???The ?three friends of winter??refer to the pine, plum, and bamboo. The origin of this term is found as early as the ?Record of the Five-cloud Plum Cottage?? from The Clear Mountain Collection of literary writings by Lin Ching-hsi (1241-1310, a Sung dynasty loyalist); ?For his residence, earth was piled to form a hill and a hundred plum trees, which along with lofty pines and tall bamboo comprise the friends of winter, were planted.??br>
???Every year, as the season progresses from autumn to winter, the days become progressively colder. While many plants and trees begin to wither away or shed their leaves, the pine, plum, and bamboo seem to do just the opposite with their surprising display of vitality. Indeed, this unique quality was not lost upon the ancient Chinese.

???In Chinese thought, the always green and fragrant pine (bearing craggy and twisting branches) reaches up to the skies with its straight and powerful trunk like an upright person imbued with the strength and virtue to overcome all. In ?The Analects??of Confucius (551-479 BC), it is written, ?In winter, the pine and cypress are known as the last to fade away?? Consequently, the pine became considered as the ultimate test of time, symbolizing a wise old person who has withstood and experienced much. Therefore, in ?Records of the Grand Historian??by Ssu-ma Ch?ien (145-86 BC), the pine was already known as ?Chief of the Trees??

???Although the bamboo may not be nearly as imposing or sturdy as the pine, it too remains mostly green through the winter as segment upon segment reach out with abundance and stamina to withstand the cold. Unlike the pine, however, the stalk of the bamboo is hollow, which came to symbolize tolerance and open-mindedness. Furthermore, the flexibility and strength of the bamboo stalk also came to represent the human values of cultivation and integrity in which one yields but does not break.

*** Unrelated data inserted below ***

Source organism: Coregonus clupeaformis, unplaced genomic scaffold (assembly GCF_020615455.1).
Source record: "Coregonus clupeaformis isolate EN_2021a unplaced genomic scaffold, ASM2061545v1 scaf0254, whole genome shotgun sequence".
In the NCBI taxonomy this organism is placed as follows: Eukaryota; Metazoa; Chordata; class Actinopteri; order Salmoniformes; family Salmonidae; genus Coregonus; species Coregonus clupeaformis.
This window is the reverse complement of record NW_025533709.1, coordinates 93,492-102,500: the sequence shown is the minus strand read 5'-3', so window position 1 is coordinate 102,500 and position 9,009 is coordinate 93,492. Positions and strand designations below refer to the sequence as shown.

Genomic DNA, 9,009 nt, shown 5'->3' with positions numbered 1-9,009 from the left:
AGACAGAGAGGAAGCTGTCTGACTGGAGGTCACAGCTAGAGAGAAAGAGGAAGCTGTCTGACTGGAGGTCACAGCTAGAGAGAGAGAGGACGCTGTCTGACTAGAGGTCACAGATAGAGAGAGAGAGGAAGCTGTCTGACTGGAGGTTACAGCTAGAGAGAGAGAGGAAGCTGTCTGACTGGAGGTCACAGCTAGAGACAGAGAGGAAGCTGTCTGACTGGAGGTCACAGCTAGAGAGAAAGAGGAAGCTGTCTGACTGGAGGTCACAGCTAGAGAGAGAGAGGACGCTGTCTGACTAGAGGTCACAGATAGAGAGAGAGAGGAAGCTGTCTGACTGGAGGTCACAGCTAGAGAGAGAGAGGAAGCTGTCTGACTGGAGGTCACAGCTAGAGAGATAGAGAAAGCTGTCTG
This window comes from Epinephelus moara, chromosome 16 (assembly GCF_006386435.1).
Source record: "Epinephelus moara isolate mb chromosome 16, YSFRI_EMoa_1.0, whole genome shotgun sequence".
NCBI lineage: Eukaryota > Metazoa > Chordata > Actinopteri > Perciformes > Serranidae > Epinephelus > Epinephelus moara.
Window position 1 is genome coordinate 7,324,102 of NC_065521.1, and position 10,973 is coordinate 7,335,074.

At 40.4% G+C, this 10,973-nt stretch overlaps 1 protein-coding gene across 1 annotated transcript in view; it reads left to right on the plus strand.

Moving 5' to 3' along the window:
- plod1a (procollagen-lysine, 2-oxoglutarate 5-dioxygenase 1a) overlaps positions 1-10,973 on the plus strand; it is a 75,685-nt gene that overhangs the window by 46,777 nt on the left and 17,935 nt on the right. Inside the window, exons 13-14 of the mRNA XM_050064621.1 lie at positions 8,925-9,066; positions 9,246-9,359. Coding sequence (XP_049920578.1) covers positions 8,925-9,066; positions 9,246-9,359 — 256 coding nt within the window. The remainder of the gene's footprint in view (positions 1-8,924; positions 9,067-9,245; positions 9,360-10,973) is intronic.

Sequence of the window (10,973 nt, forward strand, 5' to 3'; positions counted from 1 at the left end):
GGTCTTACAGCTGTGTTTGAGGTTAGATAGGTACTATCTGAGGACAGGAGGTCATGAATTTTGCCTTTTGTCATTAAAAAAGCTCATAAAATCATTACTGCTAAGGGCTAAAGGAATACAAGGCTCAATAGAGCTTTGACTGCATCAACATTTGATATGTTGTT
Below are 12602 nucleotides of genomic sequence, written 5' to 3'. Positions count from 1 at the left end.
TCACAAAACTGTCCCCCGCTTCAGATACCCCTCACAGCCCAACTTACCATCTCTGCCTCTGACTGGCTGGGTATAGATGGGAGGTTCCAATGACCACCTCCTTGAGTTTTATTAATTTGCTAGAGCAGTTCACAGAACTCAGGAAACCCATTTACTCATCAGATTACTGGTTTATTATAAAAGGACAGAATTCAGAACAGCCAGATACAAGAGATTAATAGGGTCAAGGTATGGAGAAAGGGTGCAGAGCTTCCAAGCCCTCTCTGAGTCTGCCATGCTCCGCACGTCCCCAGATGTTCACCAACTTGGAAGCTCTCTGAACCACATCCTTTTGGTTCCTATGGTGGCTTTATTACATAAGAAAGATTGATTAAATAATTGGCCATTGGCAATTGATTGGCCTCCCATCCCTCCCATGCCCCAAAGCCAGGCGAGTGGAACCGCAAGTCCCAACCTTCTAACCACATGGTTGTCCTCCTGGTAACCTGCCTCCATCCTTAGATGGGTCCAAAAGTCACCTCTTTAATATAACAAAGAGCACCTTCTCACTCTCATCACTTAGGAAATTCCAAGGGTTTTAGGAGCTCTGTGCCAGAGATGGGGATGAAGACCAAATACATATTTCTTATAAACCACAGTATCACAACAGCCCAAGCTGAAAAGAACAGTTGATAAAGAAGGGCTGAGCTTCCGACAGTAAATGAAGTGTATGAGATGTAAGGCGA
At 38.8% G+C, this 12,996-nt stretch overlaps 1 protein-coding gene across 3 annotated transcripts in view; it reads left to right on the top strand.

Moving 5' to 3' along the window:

???The plum tree is renowned for bursting into a riot of blossoms in the dead of winter. Its subtle fragrance spills forth at one of the coldest times of the year, making it difficult to go unnoticed. Though neither the plum tree nor its blossoms are very striking, they manage to exude an otherworldly exquisiteness and beautiful elegance during the desolation of winter. The demeanor and character of the plum tree thereby serves as a metaphor for inner beauty and humble display under adverse conditions.

???The praise that the Chinese have for the pine, plum, and bamboo derives from the natural ability of these trees and plants to withstand and even flourish in harsh environments. They became symbols that encouraged people to persevere in adversity, providing inspiration through consolation and determination. Consequently, these three became common subjects through the ages in Chinese painting and calligraphy. Because artists bring different sets of conditions, experiences and feelings to these subjects, the result is a variety of forms, expressions, and sentiments in their works.

???The present exhibition represents a selection of paintings of pine, plum, and bamboo from the Museum collection. With this display, it is hoped that viewers will come away with a sense of appreciation for the emotional attachment to these subjects while outdoors as well as for the beauty of these paintings now indoors.